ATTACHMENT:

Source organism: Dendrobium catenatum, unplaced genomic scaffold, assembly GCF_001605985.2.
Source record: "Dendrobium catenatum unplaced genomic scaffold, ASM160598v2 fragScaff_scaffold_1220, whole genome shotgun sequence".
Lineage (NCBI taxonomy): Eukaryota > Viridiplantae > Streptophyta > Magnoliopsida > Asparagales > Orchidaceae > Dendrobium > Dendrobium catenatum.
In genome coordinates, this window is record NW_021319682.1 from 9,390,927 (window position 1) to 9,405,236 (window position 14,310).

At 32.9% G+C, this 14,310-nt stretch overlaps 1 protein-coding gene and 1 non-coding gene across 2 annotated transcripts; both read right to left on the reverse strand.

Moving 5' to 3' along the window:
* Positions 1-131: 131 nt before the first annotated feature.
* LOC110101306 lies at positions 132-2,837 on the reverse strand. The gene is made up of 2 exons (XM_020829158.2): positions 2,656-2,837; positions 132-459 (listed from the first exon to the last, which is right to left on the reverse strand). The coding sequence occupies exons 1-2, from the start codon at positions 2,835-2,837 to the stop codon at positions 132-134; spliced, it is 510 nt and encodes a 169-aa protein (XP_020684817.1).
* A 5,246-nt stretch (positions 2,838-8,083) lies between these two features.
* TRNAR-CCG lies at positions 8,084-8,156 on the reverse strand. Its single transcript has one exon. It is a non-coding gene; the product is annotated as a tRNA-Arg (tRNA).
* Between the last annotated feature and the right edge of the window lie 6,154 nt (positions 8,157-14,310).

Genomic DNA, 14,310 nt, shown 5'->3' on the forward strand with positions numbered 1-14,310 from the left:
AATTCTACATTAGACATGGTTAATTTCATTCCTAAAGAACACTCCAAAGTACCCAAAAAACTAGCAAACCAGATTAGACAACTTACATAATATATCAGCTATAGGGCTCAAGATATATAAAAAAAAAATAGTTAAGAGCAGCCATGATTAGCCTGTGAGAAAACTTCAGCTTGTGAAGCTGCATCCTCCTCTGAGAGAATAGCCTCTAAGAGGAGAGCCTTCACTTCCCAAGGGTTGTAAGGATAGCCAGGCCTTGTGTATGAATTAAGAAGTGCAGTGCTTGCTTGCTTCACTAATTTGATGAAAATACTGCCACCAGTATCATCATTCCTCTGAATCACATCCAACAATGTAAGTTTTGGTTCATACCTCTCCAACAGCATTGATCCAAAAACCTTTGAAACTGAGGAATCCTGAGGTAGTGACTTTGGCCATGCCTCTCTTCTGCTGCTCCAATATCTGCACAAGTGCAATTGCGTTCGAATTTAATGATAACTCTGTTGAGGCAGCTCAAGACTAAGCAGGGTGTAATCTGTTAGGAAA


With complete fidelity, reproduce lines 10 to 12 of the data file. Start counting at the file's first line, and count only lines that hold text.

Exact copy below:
* TRNAR-CCG lies at positions 8,084-8,156 on the reverse strand. Its single transcript has one exon. It is a non-coding gene; the product is annotated as a tRNA-Arg (tRNA).
* Between the last annotated feature and the right edge of the window lie 6,154 nt (positions 8,157-14,310).

Genomic DNA, 14,310 nt, shown 5'->3' on the forward strand with positions numbered 1-14,310 from the left: